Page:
Originally published on March 14, 2014 at SoccerNewsday.com.
Has Major League Soccer been doing business as Chivas Guadalajara Licensing?
Who exactly is, or was, behind Chivas Guadalajara Licensing LLC, the corporation that registered the marks Los Angeles SC and Los Angeles FC with the U.S. Patent and Trademark Office?
At first glance it may seem that a corporation with that name belongs to the former ownership group, but not necessarily.
It turns out Chivas Guadalajara Licensing, LLC, was an entity first formed in the state of Delaware on Aug. 2, 2005. This same entity was later registered in California 3 months later.
It turns out that Major League Soccer was also incorporated in the State of Delaware on July 24, 1999. Four months later, MLS LLC was registered in the state of New York on Nov. 13, 1999.
Also significant in this matter is the registering of Soccer United Marketing LLC, first in the State of Delaware on Feb. 22, 2002 then in the State of New York on January 14, 2003. This is the marketing arm of MLS that promoted matches in the U.S. like Chivas Guadalajara vs. Barcelona years back, and those involving the Mexican Men’s National Team.
What we get is this pattern of entities first being incorporated and registered in Delaware, followed by registration in other states, all roads and signs point there.
The United States Patent and Trademark Office’s listing for Chivas GDL LLC has Alan Blum as its attorney of record. A search for him reveals that he’s based in Manhattan.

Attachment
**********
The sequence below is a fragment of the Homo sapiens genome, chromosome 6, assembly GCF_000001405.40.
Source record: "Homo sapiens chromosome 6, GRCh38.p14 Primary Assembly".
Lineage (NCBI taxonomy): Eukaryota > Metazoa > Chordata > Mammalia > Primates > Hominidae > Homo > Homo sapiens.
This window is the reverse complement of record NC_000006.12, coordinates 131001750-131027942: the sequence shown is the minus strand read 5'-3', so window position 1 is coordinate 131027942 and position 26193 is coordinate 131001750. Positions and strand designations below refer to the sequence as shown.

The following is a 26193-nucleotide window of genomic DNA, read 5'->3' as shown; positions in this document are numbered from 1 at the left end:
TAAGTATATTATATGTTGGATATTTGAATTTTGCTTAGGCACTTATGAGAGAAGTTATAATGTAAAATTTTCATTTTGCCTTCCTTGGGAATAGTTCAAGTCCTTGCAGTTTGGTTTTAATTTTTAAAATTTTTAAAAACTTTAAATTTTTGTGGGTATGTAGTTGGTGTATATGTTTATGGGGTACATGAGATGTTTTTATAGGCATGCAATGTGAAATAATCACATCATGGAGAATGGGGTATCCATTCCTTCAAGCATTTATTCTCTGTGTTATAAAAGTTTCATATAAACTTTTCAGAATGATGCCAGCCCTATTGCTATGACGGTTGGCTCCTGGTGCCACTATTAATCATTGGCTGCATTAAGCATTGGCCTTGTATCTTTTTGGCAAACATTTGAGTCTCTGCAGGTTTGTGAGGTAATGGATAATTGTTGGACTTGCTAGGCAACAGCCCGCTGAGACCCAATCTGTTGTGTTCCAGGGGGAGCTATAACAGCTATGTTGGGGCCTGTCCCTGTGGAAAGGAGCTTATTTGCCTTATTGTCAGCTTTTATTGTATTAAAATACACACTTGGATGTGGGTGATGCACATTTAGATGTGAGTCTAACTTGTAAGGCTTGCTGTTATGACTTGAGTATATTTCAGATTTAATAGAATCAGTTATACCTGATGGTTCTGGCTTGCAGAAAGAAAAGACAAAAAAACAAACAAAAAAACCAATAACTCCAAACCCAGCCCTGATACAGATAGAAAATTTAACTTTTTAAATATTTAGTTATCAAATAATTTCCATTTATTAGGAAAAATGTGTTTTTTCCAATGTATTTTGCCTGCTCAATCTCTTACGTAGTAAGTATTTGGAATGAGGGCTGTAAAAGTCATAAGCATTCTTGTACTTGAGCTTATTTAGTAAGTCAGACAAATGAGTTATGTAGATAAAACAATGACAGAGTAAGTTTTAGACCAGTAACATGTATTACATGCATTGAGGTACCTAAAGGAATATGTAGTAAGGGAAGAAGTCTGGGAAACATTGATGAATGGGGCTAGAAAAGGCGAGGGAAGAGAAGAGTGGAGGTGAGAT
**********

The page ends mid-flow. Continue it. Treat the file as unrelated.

What gets more intriguing is learning that Blum is the listed trademark attorney for MLS also, in MLS’ USPTO listings. Is it mere coincidence that the entities Chivas GDL LLC and MLS share the same attorney? Given that this attorney is so closely linked to both entities, is there a possibility that the league was acting as Chivas Guadalajara LLC through a fictitious name/DBA?
A number of questions arise. Was the registering of Los Angeles SC and Los Angeles FC done cooperatively with MLS and Vergara? Yes, in part. Chivas GDL LLC looks like a joint venture between the league and the former ownership, but done through a fictitious name, because of the technicalities in licensing the Chivas brand.
Oh, and guess who is SUM’s trademark attorney? That’s right, Blum.
The MLS/Chivas Guadalajara Licensing LLC relationship wasn’t solely for marketing Chivas USA. That entity had U.S. promotional and commercial rights to the brands Club Deportivo Guadalajara S.A. de C.V. (Sociedad Anónima de Capital Variable), Club Guadalajara and Rebaño Sagrado. Then the entity trademarked Los Angeles SC and Los Angeles FC. This gets us to the next obvious question.
What happens to Chivas Guadalajara Licensing LLC now that Vergara was bought out? Garber said that the LASC and LAFC marks were dead, but the USPTO listed them as live before, during and after his stating the opposite. The marks were never dead – the catch is that they were “dead” to the entity Chivas Guadalajara Licensing LLC after the Vergara buyout, but live to MLS LLC. All that was needed was a transfer of those marks to MLS.
What’s also insightful is that the corporation in question is listed as a domestic one and first in the state of Delaware. So the Chivas GDL Licensing owner is not (was not) foreign-based, where Vergara’s main operation is, foreign. For example, the Chivas Regal brand has an owner (Chivas Holdings) listed in the USPTO and based in the UK.
It looks like Major League Soccer was already planning to acquire the marks Los Angeles SC and Los Angeles FC, but first through the fictitious name Chivas Guadalajara Licensing LLC.